Hush! Silence… Lights on, a commando of four men, bare-chested and barefoot in gray trousers, enters the empty stage of the Grande Halle de La Villette, in Paris, on May 25. The very festive hubbub, very summery, generated by one thousand one hundred spectators, ceases immediately. That is to say the force of impact of this funny squad, which draws with slow and suspended steps the perimeter of the stage. Their magnetism without ostentation will carry the public under a cape of spell which bears a name: Momo.
Momo? Who is this ? The title of the intriguing new show by Israeli star choreographer Ohad Naharin, created with dancers from the Batsheva Dance Company and the performer Ariel Cohen, programmed by Chaillot nomade at La Villette until June 3, is an enigma. Does it correspond to a diminutive or is it a clue underlining the oddity of this piece which swims between two shores, makes two faces shimmer?
On the right hand, the quartet of guys work squarely and identically; on the left hand, seven personalities in gleaming costumes explode one after the other in a myriad of solos. The configurations in unison of the first, however unusual they may be at times, compose a solid block which generates a stable adhesion. The fulgurances of the latter bristle the air with their skin-deep nervousness, their dislocated virtuosity, typical of Ohad Naharin. Calm against intranquility, univocity or ambiguity, mass or individual?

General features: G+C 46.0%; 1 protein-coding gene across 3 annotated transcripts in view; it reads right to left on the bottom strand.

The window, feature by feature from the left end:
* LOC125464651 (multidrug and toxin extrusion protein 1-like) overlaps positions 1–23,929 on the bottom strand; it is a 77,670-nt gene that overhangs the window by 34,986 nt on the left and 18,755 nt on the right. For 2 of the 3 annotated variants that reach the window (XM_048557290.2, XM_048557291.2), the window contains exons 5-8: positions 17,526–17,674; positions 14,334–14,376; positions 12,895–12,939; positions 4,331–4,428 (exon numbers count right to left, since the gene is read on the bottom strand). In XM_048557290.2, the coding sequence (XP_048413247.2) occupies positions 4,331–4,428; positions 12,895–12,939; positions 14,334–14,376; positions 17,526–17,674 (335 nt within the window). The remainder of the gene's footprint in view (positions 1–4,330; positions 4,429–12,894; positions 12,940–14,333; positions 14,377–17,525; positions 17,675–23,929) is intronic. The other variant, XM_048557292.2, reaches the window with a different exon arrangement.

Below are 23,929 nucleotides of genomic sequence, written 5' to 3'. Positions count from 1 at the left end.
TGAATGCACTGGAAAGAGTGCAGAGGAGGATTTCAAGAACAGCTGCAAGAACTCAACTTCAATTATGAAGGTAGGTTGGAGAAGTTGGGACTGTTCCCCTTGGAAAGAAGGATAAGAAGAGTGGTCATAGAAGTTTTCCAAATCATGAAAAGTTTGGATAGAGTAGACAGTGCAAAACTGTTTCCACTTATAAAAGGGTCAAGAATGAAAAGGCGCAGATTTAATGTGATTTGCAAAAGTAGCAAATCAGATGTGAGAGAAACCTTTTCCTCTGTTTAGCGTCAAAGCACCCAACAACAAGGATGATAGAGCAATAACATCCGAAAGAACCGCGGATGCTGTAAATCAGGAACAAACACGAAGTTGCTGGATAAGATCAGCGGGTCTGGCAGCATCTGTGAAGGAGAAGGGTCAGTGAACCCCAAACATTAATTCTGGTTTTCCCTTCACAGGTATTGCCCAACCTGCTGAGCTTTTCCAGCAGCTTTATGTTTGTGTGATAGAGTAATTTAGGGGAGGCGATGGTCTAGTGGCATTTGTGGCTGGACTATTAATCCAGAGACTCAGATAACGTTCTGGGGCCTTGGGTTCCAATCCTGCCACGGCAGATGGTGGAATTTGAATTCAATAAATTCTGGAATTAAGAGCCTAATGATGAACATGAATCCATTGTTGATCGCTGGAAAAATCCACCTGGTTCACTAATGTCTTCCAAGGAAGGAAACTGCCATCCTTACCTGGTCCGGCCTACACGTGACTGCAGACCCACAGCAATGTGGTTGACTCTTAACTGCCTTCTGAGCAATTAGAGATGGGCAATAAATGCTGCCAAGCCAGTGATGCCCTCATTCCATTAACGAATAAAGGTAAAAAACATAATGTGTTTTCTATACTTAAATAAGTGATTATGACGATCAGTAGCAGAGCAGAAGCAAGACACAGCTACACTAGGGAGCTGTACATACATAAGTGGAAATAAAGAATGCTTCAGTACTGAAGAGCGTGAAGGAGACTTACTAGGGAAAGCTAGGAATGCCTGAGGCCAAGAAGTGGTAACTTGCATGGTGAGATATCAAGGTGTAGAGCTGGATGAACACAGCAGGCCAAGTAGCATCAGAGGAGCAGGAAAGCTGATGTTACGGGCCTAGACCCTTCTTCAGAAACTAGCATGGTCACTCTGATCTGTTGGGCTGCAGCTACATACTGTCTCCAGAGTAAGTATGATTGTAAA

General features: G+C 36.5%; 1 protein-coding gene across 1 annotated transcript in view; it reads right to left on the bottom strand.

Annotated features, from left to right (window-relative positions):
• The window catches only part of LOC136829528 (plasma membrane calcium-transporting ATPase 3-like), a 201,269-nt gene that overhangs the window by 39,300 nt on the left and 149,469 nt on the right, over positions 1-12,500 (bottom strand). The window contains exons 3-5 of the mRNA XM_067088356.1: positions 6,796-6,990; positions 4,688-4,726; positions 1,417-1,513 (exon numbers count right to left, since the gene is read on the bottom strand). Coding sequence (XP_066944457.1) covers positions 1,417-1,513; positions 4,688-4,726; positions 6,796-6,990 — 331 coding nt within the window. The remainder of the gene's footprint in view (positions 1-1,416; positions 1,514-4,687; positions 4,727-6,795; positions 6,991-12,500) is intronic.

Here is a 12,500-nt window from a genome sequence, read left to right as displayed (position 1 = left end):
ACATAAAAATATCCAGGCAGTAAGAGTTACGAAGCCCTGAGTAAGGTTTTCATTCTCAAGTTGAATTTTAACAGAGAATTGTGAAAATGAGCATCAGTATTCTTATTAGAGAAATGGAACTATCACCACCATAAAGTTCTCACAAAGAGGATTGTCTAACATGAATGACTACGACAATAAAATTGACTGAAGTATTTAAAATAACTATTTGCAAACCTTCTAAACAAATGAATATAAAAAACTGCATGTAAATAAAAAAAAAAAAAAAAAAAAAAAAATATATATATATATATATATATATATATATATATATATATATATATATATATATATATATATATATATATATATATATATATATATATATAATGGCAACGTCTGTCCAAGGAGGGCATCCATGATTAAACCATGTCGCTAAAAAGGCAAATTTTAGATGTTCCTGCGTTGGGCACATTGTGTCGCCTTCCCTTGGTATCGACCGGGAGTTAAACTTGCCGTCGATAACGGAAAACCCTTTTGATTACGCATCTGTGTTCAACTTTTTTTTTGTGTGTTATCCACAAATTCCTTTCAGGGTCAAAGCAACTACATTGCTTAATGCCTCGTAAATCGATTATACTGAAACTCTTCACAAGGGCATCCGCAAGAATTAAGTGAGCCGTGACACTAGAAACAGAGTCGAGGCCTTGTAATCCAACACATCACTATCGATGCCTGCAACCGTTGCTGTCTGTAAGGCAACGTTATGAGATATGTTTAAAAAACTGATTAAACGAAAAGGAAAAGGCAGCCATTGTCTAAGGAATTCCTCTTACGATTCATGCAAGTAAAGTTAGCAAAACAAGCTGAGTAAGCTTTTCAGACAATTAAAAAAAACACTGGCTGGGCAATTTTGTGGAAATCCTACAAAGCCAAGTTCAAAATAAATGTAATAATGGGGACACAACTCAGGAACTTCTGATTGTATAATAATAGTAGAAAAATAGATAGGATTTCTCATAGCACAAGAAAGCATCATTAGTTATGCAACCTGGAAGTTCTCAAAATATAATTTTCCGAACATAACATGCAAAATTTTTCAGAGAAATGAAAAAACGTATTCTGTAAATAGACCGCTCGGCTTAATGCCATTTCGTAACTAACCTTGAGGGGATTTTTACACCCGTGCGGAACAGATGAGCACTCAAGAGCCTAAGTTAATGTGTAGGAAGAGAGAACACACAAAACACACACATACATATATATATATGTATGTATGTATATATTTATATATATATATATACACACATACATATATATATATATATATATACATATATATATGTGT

Order and disorder
Between these two apparently watertight camps, the gaze swings and the cohabitation pitches. Against the backdrop of a gray climbing wall, the graft between what could be sideshows takes a curious turn. On the music Landfall, composed by Laurie Anderson for Kronos Quartet around her experience of Hurricane Sandy (2012), momo unfolds an irregular scar tissue like a knit performed sometimes with thick wool, sometimes with fine yarn. These reliefs create permanent discomfort. And if the piece is paradoxically a common front, thanks in particular to the soundtrack, it works on the body separation, forces to navigate between images at the antipodes which question each other mutually.
The masculine pole turns out to be all the more compact as the identities of the seven other performers are more trembling, elusive, fluid, free. As if escaping from a party, the women wear ultra-short dresses and shiny shorts, in tune with the times. A performer in a second-skin swimsuit rushes wildly; another in a tutu multiplies the acrobatic exploits. The corps d’armee flirts with the corps de ballet, while the dancers cling to the barre to do the hanged pig and send off the procedure to follow. Order and disorder walk on slippers. And when immobility seizes these flammable bodies regularly staged by Ohad Naharin, it borders on petrification, and smells of death.
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